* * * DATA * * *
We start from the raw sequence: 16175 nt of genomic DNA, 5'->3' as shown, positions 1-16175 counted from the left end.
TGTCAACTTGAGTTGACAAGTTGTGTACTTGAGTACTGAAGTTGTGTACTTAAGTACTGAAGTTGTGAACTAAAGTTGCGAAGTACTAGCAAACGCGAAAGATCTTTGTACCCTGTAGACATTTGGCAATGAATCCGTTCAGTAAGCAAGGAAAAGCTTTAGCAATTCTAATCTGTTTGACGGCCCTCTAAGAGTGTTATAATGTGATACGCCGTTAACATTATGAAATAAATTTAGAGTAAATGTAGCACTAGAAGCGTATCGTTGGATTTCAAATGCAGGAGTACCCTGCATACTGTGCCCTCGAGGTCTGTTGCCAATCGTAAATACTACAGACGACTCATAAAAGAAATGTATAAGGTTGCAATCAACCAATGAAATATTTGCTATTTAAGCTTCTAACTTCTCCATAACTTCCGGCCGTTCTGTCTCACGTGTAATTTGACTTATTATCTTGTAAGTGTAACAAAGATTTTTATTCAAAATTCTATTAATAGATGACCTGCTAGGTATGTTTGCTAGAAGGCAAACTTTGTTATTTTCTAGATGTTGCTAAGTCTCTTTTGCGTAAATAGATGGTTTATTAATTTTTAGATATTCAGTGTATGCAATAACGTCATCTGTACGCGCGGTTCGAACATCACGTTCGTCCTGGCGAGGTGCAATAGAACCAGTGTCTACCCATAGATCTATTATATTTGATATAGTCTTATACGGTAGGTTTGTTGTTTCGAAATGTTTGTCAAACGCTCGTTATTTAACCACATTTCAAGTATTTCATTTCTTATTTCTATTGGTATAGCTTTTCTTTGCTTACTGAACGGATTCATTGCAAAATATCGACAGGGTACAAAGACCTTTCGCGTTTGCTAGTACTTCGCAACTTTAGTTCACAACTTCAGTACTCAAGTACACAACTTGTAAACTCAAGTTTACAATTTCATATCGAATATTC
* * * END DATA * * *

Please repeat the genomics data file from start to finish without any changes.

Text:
We start from the raw sequence: 16175 nt of genomic DNA, 5'->3' as shown, positions 1-16175 counted from the left end.
TGTCAACTTGAGTTGACAAGTTGTGTACTTGAGTACTGAAGTTGTGTACTTAAGTACTGAAGTTGTGAACTAAAGTTGCGAAGTACTAGCAAACGCGAAAGATCTTTGTACCCTGTAGACATTTGGCAATGAATCCGTTCAGTAAGCAAGGAAAAGCTTTAGCAATTCTAATCTGTTTGACGGCCCTCTAAGAGTGTTATAATGTGATACGCCGTTAACATTATGAAATAAATTTAGAGTAAATGTAGCACTAGAAGCGTATCGTTGGATTTCAAATGCAGGAGTACCCTGCATACTGTGCCCTCGAGGTCTGTTGCCAATCGTAAATACTACAGACGACTCATAAAAGAAATGTATAAGGTTGCAATCAACCAATGAAATATTTGCTATTTAAGCTTCTAACTTCTCCATAACTTCCGGCCGTTCTGTCTCACGTGTAATTTGACTTATTATCTTGTAAGTGTAACAAAGATTTTTATTCAAAATTCTATTAATAGATGACCTGCTAGGTATGTTTGCTAGAAGGCAAACTTTGTTATTTTCTAGATGTTGCTAAGTCTCTTTTGCGTAAATAGATGGTTTATTAATTTTTAGATATTCAGTGTATGCAATAACGTCATCTGTACGCGCGGTTCGAACATCACGTTCGTCCTGGCGAGGTGCAATAGAACCAGTGTCTACCCATAGATCTATTATATTTGATATAGTCTTATACGGTAGGTTTGTTGTTTCGAAATGTTTGTCAAACGCTCGTTATTTAACCACATTTCAAGTATTTCATTTCTTATTTCTATTGGTATAGCTTTTCTTTGCTTACTGAACGGATTCATTGCAAAATATCGACAGGGTACAAAGACCTTTCGCGTTTGCTAGTACTTCGCAACTTTAGTTCACAACTTCAGTACTCAAGTACACAACTTGTAAACTCAAGTTTACAATTTCATATCGAATATTC